It all began with a colleague who works with women fleeing domestic violence.
It had been a frustrating fortnight for Cathie in her quest to provide much-needed provision for women fleeing domestic violence. She had appealed at one workplace for donations of non-perishable goods, but in the ensuing two weeks had only received a couple of packets of food that were already past their use-by dates.
It was then that she decided to do it herself—shopping each fortnight, using her own money to buy the essential supplies.
Reading her frustrated post on Facebook, I couldn’t ignore it. What right did I have to enjoy my life without doing what I could for women who must be frightened and desperate. While I couldn’t change their circumstances, I could contribute to their lives by donating some necessities that would really help.
At this point I wondered if my considerable bank of Facebook friends might also be interested in helping. I posted a message asking if anyone would like to donate $10 to this cause, saying that I would happily buy the goods on their behalf to donate to my colleague’s program.
I know I have a lot of interesting and chatty people in my Facebook cohort, but I had no idea whether my idea would resonate.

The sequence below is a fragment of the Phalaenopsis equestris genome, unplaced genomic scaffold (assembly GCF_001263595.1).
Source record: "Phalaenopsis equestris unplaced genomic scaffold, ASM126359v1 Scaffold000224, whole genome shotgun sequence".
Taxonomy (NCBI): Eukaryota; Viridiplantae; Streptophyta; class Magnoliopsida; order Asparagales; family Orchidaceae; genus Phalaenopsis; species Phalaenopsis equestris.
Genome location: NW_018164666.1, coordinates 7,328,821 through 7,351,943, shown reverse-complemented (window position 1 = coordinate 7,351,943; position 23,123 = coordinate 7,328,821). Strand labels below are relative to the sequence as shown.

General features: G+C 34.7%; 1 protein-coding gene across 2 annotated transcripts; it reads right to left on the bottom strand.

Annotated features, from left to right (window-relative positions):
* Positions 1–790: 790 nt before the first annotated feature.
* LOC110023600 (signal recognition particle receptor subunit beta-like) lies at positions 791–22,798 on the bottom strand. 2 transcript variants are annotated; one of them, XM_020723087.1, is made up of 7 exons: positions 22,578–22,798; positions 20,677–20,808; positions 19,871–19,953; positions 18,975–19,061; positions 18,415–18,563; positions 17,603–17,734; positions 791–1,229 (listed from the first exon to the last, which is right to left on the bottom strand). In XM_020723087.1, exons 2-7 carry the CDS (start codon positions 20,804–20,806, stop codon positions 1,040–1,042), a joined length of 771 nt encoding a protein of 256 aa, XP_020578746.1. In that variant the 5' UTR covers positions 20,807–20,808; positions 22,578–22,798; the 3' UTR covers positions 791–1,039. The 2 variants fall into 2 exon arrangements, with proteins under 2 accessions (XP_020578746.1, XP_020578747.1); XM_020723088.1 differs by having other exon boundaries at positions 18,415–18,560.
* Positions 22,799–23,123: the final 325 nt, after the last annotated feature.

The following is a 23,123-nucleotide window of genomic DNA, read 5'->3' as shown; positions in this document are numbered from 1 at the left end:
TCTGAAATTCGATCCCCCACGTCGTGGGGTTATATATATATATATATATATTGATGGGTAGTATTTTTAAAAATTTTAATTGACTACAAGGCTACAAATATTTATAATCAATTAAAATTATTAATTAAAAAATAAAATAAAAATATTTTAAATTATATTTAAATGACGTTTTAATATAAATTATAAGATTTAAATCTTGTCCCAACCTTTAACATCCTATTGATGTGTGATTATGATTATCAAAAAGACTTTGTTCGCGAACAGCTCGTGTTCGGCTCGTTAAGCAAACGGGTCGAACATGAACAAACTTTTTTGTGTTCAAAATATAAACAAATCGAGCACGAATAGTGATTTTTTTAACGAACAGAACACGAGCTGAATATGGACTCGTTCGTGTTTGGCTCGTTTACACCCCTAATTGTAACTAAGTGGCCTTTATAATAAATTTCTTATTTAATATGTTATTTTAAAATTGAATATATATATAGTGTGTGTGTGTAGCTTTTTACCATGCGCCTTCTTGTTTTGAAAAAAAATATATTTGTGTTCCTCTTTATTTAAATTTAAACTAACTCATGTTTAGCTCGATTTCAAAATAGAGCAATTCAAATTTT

I needn’t have worried—within half an hour of posting the message I had my first donation. And a few days later I had more than 20 people who had transferred money. I now had nearly $300 to spend on buying simple necessities for women who had fled dangerous and damaging situations.
I was also powerfully encouraged as many of those people who gave also thanked me for giving them the opportunity to help.
As I thought about it, I realised that in a world that often seems cold, hard and full of people looking after number one, there are still many people who really want to help others.
I grew up with the adage that it is more blessed to give than to receive, and this experience has again confirmed this for me.
And I’m reminded that people have exercised the capacity to help others for more than 2000 years. Paul wrote the following advice to Timothy and the early Christians at Ephesus on this very matter.
“Tell them to use their money to do good. They should be rich in good works and generous to those in need, always being ready to share with others” (1 Timothy chapter 6, verse 18).
It’s wonderful to know that there are still people who do this.
While not all of us will want to help through Facebook, it’s reassuring to know that there are many ways for us to assist, such as giving to organisations like The Salvation Army.
Christians are taught and know that God loves a cheerful giver. When we are generous—as Cathie and my friends have shown us—our communities become healthier places for us all.